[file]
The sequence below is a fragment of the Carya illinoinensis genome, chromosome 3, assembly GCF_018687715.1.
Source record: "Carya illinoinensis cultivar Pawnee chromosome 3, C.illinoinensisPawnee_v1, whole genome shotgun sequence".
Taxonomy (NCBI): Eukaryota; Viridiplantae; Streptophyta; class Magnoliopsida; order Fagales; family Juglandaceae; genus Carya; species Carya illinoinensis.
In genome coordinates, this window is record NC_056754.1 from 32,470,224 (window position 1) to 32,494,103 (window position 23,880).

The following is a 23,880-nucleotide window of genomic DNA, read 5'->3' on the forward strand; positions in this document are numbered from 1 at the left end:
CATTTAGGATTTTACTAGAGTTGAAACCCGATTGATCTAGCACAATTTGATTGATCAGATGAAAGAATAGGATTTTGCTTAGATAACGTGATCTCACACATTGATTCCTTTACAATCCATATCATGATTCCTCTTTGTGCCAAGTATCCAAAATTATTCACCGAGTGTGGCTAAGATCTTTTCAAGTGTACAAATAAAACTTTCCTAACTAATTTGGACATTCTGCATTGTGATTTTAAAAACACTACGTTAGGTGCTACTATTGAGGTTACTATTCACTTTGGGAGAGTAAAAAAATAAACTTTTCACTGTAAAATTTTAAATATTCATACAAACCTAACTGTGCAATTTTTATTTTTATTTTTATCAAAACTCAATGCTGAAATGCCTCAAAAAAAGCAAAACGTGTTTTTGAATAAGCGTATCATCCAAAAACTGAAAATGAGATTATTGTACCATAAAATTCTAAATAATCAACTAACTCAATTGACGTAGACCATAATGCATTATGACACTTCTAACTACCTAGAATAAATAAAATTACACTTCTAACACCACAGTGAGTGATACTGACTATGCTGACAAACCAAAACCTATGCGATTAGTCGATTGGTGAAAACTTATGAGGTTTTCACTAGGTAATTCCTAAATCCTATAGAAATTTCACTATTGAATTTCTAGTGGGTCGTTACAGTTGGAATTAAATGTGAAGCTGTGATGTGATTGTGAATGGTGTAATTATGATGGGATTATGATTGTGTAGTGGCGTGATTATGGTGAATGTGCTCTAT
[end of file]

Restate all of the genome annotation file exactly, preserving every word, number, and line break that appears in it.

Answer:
The sequence below is a fragment of the Carya illinoinensis genome, chromosome 3, assembly GCF_018687715.1.
Source record: "Carya illinoinensis cultivar Pawnee chromosome 3, C.illinoinensisPawnee_v1, whole genome shotgun sequence".
Taxonomy (NCBI): Eukaryota; Viridiplantae; Streptophyta; class Magnoliopsida; order Fagales; family Juglandaceae; genus Carya; species Carya illinoinensis.
In genome coordinates, this window is record NC_056754.1 from 32,470,224 (window position 1) to 32,494,103 (window position 23,880).

The following is a 23,880-nucleotide window of genomic DNA, read 5'->3' on the forward strand; positions in this document are numbered from 1 at the left end:
CATTTAGGATTTTACTAGAGTTGAAACCCGATTGATCTAGCACAATTTGATTGATCAGATGAAAGAATAGGATTTTGCTTAGATAACGTGATCTCACACATTGATTCCTTTACAATCCATATCATGATTCCTCTTTGTGCCAAGTATCCAAAATTATTCACCGAGTGTGGCTAAGATCTTTTCAAGTGTACAAATAAAACTTTCCTAACTAATTTGGACATTCTGCATTGTGATTTTAAAAACACTACGTTAGGTGCTACTATTGAGGTTACTATTCACTTTGGGAGAGTAAAAAAATAAACTTTTCACTGTAAAATTTTAAATATTCATACAAACCTAACTGTGCAATTTTTATTTTTATTTTTATCAAAACTCAATGCTGAAATGCCTCAAAAAAAGCAAAACGTGTTTTTGAATAAGCGTATCATCCAAAAACTGAAAATGAGATTATTGTACCATAAAATTCTAAATAATCAACTAACTCAATTGACGTAGACCATAATGCATTATGACACTTCTAACTACCTAGAATAAATAAAATTACACTTCTAACACCACAGTGAGTGATACTGACTATGCTGACAAACCAAAACCTATGCGATTAGTCGATTGGTGAAAACTTATGAGGTTTTCACTAGGTAATTCCTAAATCCTATAGAAATTTCACTATTGAATTTCTAGTGGGTCGTTACAGTTGGAATTAAATGTGAAGCTGTGATGTGATTGTGAATGGTGTAATTATGATGGGATTATGATTGTGTAGTGGCGTGATTATGGTGAATGTGCTCTAT